B. This Case.

         Following the Court of Appeal's decision, Plaintiffs brought this case on behalf of a class of property owners whose land lies adjacent to Union Pacific's rights-of-way in Arizona. Doc. 75. Plaintiffs contend that Union Pacific possesses only a surface easement, and that they own the subsurface where the pipelines are located. Id., ¶ 114. Plaintiffs have sued Union Pacific and Kinder Morgan, asserting claims for declaratory relief, trespass, and quiet title, among others. Id., ¶¶ 81-121.

         Union Pacific has asserted counterclaims for quiet title and declaratory relief. Doc. 115 at 26-36, ¶¶ 17-55. Union Pacific maintains that it acquired rights in the property below its rights-of-way from the Congressional Acts or private conveyances. Id., ¶ 5.

         Plaintiffs have moved to dismiss the counterclaims, arguing, among other things, that Union Pacific is collaterally estopped from pursuing the counterclaims by the Court of Appeal's decision. Doc. 117. Kinder Morgan has filed a brief in support of Plaintiffs' collateral estoppel argument. Doc. 128. The Court discussed this issue with the parties at the May 25, 2016 status conference and entered an order requesting additional briefing. Doc. 135. The parties have provided the additional briefing, and the Court heard oral argument on July 5, 2016.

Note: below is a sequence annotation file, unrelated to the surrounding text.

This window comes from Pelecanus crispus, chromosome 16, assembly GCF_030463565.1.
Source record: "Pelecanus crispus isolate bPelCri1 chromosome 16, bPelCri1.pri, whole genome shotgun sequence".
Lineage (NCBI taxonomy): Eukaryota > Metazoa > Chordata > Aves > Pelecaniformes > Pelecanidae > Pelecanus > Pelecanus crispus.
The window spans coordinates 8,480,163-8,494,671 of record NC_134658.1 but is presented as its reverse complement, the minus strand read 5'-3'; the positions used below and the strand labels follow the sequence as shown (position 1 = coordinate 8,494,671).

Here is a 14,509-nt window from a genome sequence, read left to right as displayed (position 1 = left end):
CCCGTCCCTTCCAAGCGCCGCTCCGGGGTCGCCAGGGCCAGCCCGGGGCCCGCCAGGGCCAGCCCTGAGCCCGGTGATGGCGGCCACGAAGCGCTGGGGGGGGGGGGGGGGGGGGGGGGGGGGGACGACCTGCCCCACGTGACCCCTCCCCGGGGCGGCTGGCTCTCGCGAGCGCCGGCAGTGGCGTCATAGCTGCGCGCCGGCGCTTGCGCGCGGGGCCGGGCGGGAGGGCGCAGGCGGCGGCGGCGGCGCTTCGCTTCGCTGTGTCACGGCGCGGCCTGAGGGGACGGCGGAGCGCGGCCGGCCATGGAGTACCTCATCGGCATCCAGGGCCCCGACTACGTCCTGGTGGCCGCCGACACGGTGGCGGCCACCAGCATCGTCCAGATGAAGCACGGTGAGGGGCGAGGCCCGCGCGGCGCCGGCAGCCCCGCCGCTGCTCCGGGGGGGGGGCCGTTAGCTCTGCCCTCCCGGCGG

II. Legal Standard.

         The Full Faith and Credit Act provides that a state's judicial proceedings "shall have the same full faith and credit in every court within the United States . . . as they have by law or usage in the courts of such State . . . from which they are taken." 28 U.S.C. § 1738. Thus, in determining the collateral estoppel consequences of a state court judgment, federal courts apply the collateral estoppel doctrine of the state where the judgment was rendered. See Migra v. Warren City Sch. Dist. Bd. of Educ., 465 U.S. 75, 81 (1984). The parties agreed during oral argument that the Court should look to the collateral estoppel law of California.

         In California, the party asserting collateral estoppel must show five elements: (1) "the issue sought to be precluded from relitigation [is] identical to that decided in a former proceeding, " (2) "this issue must have been actually litigated in the former proceeding, " (3) "it must have been necessarily decided in the former proceeding, " (4) "the decision in the former proceeding must be final and on the merits, " and (5) "the party against whom preclusion is sought must be the same as, or in privity with, the party to the former proceeding." Lucido v. Superior Court, 51 Cal.3d 335, 341-42 (1990). Significantly, for purposes of this order, "[t]he party asserting collateral estoppel bears the burden of establishing these requirements." Id.